This post originally appeared on Orphan Road.

Different problems generally require different solutions. So why does King County only use busses?

At some level of ridership, busses are less efficient than rail. This can be seen by imagining the extremes – say Auburn with it’s own light rail system or New York with only a bus system. The first case is far from affordable and the second far from useful.

Our region has decided that long-distance commuting has passed this point – hence the creation of Sound Transit and thereafter Link. This system won’t replace busses – just compliment them by providing a traffic-free trunk that will lead to density.

But what about short-distance travel? We can again imagine Manhattan with only busses – the streets would be packed with the things to the point of not being useful. Such a city would quickly break down and lose its density. There must come a point where busses need to be complimented by faster, higher capacity transit.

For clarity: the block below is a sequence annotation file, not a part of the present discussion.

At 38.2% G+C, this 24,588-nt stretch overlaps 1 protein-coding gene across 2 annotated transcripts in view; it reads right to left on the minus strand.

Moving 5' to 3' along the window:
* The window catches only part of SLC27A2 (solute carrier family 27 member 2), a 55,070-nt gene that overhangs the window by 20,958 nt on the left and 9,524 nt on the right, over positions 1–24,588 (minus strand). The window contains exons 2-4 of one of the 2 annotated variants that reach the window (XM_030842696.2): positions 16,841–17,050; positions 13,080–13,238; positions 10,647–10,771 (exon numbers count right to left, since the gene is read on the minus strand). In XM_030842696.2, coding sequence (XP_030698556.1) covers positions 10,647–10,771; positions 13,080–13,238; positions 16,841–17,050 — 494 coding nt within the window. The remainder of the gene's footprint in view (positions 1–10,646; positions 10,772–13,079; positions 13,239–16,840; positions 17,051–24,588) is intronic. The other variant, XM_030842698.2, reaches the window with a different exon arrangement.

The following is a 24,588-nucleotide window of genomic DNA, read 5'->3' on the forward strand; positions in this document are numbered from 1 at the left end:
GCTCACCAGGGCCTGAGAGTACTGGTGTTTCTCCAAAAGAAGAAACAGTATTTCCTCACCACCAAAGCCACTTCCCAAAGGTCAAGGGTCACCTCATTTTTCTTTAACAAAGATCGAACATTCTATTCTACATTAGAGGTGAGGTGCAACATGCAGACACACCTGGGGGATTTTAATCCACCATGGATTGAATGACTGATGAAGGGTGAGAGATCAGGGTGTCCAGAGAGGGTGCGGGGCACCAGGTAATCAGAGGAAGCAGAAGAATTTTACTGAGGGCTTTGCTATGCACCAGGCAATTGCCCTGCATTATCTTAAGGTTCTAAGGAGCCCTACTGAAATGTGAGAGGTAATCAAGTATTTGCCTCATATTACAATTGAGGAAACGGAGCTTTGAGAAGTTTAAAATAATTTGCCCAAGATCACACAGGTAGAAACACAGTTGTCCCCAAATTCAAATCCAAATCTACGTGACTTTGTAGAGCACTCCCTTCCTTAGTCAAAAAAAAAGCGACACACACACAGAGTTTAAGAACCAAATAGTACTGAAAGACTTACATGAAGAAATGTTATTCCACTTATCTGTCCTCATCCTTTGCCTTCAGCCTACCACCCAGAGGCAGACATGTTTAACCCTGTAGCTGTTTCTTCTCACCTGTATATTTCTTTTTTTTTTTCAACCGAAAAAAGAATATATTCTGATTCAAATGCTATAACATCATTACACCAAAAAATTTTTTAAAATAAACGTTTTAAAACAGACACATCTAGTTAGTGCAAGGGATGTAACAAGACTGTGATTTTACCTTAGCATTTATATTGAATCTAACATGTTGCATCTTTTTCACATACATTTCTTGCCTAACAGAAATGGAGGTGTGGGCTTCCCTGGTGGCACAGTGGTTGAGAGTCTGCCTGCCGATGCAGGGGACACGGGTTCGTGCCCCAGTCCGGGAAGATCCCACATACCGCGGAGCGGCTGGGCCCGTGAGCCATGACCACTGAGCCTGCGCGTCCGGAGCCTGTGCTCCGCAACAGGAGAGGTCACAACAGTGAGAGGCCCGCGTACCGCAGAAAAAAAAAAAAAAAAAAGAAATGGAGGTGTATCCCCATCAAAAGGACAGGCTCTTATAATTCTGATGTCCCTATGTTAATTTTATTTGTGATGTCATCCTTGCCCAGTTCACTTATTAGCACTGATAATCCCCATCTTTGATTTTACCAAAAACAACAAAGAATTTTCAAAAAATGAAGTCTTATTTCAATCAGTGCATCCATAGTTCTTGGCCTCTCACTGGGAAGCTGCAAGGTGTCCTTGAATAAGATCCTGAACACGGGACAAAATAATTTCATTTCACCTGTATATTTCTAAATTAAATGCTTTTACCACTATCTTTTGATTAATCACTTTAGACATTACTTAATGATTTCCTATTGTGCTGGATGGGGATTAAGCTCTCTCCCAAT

Back to King County Transit. They do busses – and that’s it. That’s ok. As I’ve stated, busses are useful. Just because New York has a subway system doesn’t mean they don’t need their busses. But I’d argue busses aren’t enough.

I think we’re well past the point of bus transit limiting our city’s density. Watch the crowds at 3rd and Pine at 5pm for some evidence of this. We need a rapid way to get between neighborhoods.

Maybe the solution is to convince King County Metro to try something new and fix Seattle. But it seems out of their scope of interest or charter – after all they get their funding from the whole county, and why would a Kentian want to spend a large sum of money getting Seattlites from Fremont to Capital Hill?

I think the reason we don’t have an in-city rapid transit system is because we don’t have an in-city transit agency – something that can act on our behalf and let us tax ourselves for our own benefit. I know the Monorail fiasco is still a fresh open wound, and our city failed in its attempt. But just because we’ve failed to build an in-city rapid transit system (or an effective transit agency) doesn’t mean we don’t want or need one.

Comments are closed.